Internet Basics: Start Here

In the world of interconnectivity, you’re the client, you don’t tip a server, and your domain is digital.

April 1, 2000

In the past four years, industry heavyweights like REALTOR.COM have taken real estate from books and paper to bytes and pixels. Now it’s time to bring the Internet home. If you’re ready to connect or find a new Internet service provider (ISP), let this be your guide.

“I wouldn’t want to think about being without my site,” says Randy Keys, a salesperson with ERA Realty Centre, Indianapolis, of the Web page he started in 1996 (randykeys.com). “In 1999 I did about 20 percent of my volume directly as a result of being on the Internet.”

Consumers have recognized its value, too. A 1999 NATIONAL ASSOCIATION OF REALTORS® telephone survey of homebuyers found that 58 percent of all potential homebuyers who’ve looked for a home online find cyber home searching to be “very valuable.”

To make yourself indispensable to homebuyers and homesellers, you need a cyberspace face. “You have to develop a working knowledge and understanding of the Web to know what you want in a site and what features can help you,” says Sandra Pollock. She’s leveraged 30 years’ experience in real estate sales to offer former peers her self-taught Web development services through Real Site Designs in Hanover, Mass.

That working knowledge begins with the Internet lexicon. And that’s as good a place as any to begin.

Clients, servers, and ISPs, oh my!

To function as an Internet client, you need a computer, a modem, and system software, including an Internet browser. The browsers--Netscape Navigator and Microsoft Internet Explorer--let you explore the Web.

For browsing, your computer must be connected with another over a network. The computer you connect with, and which serves you as its client, is the server. When your modem dials the Internet, it first connects with the server.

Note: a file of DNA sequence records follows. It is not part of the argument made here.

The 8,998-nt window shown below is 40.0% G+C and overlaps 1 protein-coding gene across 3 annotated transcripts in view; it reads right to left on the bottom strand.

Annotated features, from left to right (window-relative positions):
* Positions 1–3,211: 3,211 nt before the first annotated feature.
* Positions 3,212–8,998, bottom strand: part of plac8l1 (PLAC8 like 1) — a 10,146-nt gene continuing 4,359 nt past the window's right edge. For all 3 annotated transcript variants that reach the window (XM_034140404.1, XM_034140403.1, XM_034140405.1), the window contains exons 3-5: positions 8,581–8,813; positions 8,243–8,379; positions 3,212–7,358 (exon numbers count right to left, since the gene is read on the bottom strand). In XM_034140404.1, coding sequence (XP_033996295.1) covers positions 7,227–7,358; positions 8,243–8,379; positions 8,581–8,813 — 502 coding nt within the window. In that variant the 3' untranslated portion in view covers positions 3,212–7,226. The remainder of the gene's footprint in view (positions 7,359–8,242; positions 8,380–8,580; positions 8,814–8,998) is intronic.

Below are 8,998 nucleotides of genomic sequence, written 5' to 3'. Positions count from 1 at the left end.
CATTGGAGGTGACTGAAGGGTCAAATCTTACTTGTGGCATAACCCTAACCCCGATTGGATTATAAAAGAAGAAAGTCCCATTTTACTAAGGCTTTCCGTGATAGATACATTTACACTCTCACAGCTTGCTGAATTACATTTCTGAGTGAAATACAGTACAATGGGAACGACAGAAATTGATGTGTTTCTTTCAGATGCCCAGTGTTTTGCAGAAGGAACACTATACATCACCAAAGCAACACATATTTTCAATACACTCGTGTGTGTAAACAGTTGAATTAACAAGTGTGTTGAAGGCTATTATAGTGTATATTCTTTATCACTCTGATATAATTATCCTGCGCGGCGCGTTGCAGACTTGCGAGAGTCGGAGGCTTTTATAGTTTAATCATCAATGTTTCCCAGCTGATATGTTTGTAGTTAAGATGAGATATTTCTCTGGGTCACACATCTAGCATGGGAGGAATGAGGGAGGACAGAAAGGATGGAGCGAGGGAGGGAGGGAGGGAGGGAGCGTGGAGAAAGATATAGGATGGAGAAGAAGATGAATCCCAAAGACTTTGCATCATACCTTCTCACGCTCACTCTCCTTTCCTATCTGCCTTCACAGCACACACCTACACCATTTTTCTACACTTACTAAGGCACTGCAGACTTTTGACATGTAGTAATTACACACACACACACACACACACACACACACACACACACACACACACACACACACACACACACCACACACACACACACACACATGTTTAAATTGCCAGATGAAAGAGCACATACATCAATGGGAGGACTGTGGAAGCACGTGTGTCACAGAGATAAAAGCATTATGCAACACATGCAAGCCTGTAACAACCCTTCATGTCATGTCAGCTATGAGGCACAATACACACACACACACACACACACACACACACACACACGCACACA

The quality of your Internet service depends on the speed of your connection, what your server can support, how many users are online, and the type of connection. Most users rely on 28K to 56K modems connected over standard phone lines.

For faster, more reliable service, consider connecting with your server using an ISDN, DSL, or cable modem connection, where available. Call your local cable company, Internet provider, or phone company for details. Those services cost more (an additional fee on top of your phone bill) and require special connections, but they’re worth it.

Servers physically reside in facilities owned or leased by Internet service providers. Their investment in hardware, software, and trained personnel serve as your on-ramp to the Internet. (See “How to evaluate an ISP,” below.)

Some ISPs provide direct-dial access to the Internet. Your modem connects to their server, and you’re on your way. With proprietary commercial online services, such as America Online and Compuserve, you enter their site first and then access the Net. Those sites offer member services, including content and discussion groups.

For Internet access, you pay a flat monthly fee, from a low of $10 per month to an average of $20–$25. The fee entitles you to a user name (often of your choice), a password, an e-mail account, telephone numbers for making your connection, any software required, and tech support.

Along with Internet access, ISPs usually provide another vital service: hosting your site or home page on a server. Nearly all ISPsallot you a certain amount of hard drive space for hosting your site as part of their basic package. Web developers provide this service as well. Large companies may invest in the serverhardware and software to host their own sites.

Every Web site has a distinct address or domain name (www. yournameorcompany.com) that identifies it to all other servers. Your domain name is an important marketing tool because you’ll use it to promote your site. You’re limited by what names have already been taken and by how your ISP or commercial provider lets you present that name. Also, because of NATIONAL ASSOCIATION OF REALTORS®’ trademarks, you may not use the term “REALTOR®” in a domain with a descriptive word, such as numberonerealtor.com.

Most large ISPs let you select your own domain name; small ones and some commercial providers may require you to identify your site by combining your domain name with theirs (bigprovider.com/yourname/company/here). You may lose the right to use that address if you take your business to another ISP later. So consider how that could affect your marketing materials and branding image.

The ease of instantaneous mail

E-mail, the way people communicate online, is becoming an important means of correspondence because of its informality and immediacy.

“People use e-mail because they expect a quick response,” says Robert Levy, Prudential Northwest Properties, Beaverton, Ore.

He’s picked up several listings by default. Prospects had sent e-mail to a number of salespeople they found online, but he was the only one who responded.